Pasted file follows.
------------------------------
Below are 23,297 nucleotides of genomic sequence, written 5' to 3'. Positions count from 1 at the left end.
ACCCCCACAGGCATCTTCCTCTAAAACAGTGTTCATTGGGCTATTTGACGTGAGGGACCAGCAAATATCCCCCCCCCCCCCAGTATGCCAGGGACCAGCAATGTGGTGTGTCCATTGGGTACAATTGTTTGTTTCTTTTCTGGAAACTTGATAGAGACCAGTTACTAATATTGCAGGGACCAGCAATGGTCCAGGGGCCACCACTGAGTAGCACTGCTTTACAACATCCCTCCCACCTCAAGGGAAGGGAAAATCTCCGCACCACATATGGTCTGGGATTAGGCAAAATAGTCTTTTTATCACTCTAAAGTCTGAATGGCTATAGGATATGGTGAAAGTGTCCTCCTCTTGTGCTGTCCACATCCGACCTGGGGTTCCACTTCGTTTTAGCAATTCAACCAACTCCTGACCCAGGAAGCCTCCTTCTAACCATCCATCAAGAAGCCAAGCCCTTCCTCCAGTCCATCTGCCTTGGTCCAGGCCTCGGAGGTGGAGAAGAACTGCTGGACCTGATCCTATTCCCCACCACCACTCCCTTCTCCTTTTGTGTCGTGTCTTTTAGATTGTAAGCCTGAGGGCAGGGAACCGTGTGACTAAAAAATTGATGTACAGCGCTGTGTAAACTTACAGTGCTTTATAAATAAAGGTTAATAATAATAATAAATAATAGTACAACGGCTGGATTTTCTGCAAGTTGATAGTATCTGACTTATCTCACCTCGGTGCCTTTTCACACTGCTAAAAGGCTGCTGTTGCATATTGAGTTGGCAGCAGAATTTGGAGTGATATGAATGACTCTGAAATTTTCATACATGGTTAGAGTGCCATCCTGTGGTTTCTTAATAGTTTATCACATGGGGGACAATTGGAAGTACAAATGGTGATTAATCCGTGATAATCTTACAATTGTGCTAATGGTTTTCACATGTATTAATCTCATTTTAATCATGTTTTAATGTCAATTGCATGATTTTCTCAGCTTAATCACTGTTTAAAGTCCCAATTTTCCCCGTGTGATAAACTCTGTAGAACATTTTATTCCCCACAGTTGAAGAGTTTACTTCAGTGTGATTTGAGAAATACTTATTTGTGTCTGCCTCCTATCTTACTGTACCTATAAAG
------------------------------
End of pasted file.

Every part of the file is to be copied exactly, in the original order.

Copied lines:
Below are 23,297 nucleotides of genomic sequence, written 5' to 3'. Positions count from 1 at the left end.
ACCCCCACAGGCATCTTCCTCTAAAACAGTGTTCATTGGGCTATTTGACGTGAGGGACCAGCAAATATCCCCCCCCCCCCCAGTATGCCAGGGACCAGCAATGTGGTGTGTCCATTGGGTACAATTGTTTGTTTCTTTTCTGGAAACTTGATAGAGACCAGTTACTAATATTGCAGGGACCAGCAATGGTCCAGGGGCCACCACTGAGTAGCACTGCTTTACAACATCCCTCCCACCTCAAGGGAAGGGAAAATCTCCGCACCACATATGGTCTGGGATTAGGCAAAATAGTCTTTTTATCACTCTAAAGTCTGAATGGCTATAGGATATGGTGAAAGTGTCCTCCTCTTGTGCTGTCCACATCCGACCTGGGGTTCCACTTCGTTTTAGCAATTCAACCAACTCCTGACCCAGGAAGCCTCCTTCTAACCATCCATCAAGAAGCCAAGCCCTTCCTCCAGTCCATCTGCCTTGGTCCAGGCCTCGGAGGTGGAGAAGAACTGCTGGACCTGATCCTATTCCCCACCACCACTCCCTTCTCCTTTTGTGTCGTGTCTTTTAGATTGTAAGCCTGAGGGCAGGGAACCGTGTGACTAAAAAATTGATGTACAGCGCTGTGTAAACTTACAGTGCTTTATAAATAAAGGTTAATAATAATAATAAATAATAGTACAACGGCTGGATTTTCTGCAAGTTGATAGTATCTGACTTATCTCACCTCGGTGCCTTTTCACACTGCTAAAAGGCTGCTGTTGCATATTGAGTTGGCAGCAGAATTTGGAGTGATATGAATGACTCTGAAATTTTCATACATGGTTAGAGTGCCATCCTGTGGTTTCTTAATAGTTTATCACATGGGGGACAATTGGAAGTACAAATGGTGATTAATCCGTGATAATCTTACAATTGTGCTAATGGTTTTCACATGTATTAATCTCATTTTAATCATGTTTTAATGTCAATTGCATGATTTTCTCAGCTTAATCACTGTTTAAAGTCCCAATTTTCCCCGTGTGATAAACTCTGTAGAACATTTTATTCCCCACAGTTGAAGAGTTTACTTCAGTGTGATTTGAGAAATACTTATTTGTGTCTGCCTCCTATCTTACTGTACCTATAAAG